each year. Nevertheless, it must be remembered that as one swallow does not make a summer, so a year, two, nay, five years' training in nursing will not necessarily produce a competent matron or lady superintendent. To the qualities of a skilled nurse several other most important qualifications must be added. To wit, a knowledge of the world and of character, the power to organise without friction but with efficiency, firmness, tact, discretion, and unselfish adherence to duty. All these and many more qualities will be necessary before a lady can hope to be a success in such an office. It is not surprising that it is found more difficult in practice in the present day to secure the services of a really competent woman for the head of the nursing department than to introduce a new and efficient system of nursing. It follows likewise that where efficient nursing has found a home, it has often only remained efficient so long as a competent lady has been in charge of the department. Change your superintendent, and no matter how efficient the system, it will become a dead letter in twelve months unless the new comer is up to her work. The field is a large one, the remuneration is fairly liberal, but the labourers are at present few. Some four hundred posts, varying in value from 351. to 150l. per annum, exclusive of board, residence, &c., are now open in the United Kingdom in connection with the medical charities alone. Yet so few, comparatively speaking, are the candidates available, that there is little, if any, choice. Everyone regrets the fact, and no one who has a knowledge of such matters fails to recognise that the absence of competent gentlewomen for such posts is much to be regretted. Knowing this, all who are actively engaged in the practical details of hospital administration have read Miss Lonsdale's article with pain, because she has (unwittingly no doubt, but none the less certainly) lessened the chances of a sufficient supply of competent ladies for these posts in the future. The chief of the nursing department of a hospital has great responsibility, her duties are onerous, and her competency is a necessity if the new system is to be successful anywhere. For these reasons, her position, prospects, and training form probably the most important factor in successful hospital nursing in the present day.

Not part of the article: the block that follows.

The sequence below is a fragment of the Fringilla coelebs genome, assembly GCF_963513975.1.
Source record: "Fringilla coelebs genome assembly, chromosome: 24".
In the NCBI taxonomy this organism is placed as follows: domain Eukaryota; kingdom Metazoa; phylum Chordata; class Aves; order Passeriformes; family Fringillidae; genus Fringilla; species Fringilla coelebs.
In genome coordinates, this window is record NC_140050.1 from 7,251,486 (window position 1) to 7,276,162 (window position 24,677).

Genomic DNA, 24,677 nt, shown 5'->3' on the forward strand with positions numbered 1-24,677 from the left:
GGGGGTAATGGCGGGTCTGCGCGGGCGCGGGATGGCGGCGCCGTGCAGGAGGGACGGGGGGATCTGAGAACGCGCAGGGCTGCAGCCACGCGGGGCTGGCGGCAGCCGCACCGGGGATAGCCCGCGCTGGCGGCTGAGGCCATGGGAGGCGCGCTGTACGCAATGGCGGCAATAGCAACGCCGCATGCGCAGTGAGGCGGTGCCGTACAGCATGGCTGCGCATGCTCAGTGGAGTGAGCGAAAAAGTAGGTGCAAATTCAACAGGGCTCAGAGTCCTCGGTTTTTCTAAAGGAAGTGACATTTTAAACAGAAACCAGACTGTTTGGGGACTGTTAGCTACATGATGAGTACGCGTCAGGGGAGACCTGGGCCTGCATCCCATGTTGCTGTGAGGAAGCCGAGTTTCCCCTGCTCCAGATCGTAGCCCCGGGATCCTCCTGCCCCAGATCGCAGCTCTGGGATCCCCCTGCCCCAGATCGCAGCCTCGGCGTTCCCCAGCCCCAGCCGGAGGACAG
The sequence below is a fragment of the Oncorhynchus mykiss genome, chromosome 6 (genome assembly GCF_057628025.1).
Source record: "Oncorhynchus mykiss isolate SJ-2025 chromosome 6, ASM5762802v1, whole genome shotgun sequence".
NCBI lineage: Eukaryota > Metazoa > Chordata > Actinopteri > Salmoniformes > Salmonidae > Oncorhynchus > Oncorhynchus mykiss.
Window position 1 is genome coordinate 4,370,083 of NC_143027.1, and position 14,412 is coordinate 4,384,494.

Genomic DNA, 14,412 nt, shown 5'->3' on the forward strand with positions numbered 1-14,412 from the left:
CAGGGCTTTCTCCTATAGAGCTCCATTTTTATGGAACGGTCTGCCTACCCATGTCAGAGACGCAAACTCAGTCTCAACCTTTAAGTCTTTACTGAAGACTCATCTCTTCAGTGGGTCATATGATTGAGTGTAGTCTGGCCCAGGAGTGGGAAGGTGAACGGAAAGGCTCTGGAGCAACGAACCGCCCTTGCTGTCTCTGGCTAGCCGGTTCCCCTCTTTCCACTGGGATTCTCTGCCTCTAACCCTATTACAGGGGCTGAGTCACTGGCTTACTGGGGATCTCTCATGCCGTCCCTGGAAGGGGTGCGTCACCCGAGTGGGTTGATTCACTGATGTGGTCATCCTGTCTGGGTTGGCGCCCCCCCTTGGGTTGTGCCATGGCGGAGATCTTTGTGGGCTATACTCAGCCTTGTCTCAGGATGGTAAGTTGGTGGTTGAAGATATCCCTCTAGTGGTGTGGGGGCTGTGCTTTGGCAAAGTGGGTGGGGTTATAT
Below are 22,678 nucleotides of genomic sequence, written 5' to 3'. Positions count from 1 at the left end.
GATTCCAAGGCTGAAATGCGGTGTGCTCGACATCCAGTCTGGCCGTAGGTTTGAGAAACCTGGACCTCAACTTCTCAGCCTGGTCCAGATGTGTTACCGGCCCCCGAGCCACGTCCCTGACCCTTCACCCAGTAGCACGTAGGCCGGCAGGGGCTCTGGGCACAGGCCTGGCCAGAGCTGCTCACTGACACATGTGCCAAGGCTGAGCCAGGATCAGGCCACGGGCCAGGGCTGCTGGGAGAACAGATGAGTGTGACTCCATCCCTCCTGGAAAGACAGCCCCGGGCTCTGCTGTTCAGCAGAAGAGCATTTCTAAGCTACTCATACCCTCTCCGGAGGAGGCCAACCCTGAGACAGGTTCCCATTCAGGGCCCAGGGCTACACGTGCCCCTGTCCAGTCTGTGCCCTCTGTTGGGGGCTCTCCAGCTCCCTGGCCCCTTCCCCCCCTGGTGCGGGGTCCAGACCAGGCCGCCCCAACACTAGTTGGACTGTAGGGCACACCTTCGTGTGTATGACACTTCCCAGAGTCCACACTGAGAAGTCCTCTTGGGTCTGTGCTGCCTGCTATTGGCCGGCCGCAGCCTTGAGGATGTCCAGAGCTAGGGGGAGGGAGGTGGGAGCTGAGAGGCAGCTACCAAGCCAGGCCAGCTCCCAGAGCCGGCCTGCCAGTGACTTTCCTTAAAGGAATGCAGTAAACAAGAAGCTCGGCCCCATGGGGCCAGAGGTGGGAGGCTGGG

Lastly, what position do the nurses occupy in the new system? Necessarily an important one. Without their aid, and unless they are efficient, good hospital nursing must be conspicuous by its absence. At the outset, the writer's preference for a common-sense system of nursing, in preference to a sisterhood or other outside organisation, was declared. His experience convinces him that any institution can, to say the least, secure as good a system of nursing within its walls, by placing the department under the direction of a competent lady selected by the committee, as it can by calling in the aid of an outside authority, which, like all outsiders, will not only cost a great deal of money, but will also demand large privileges. A nursing sisterhood or training school is too apt to use the hospital wards as a means to the particular end of such bodies-private nursing. The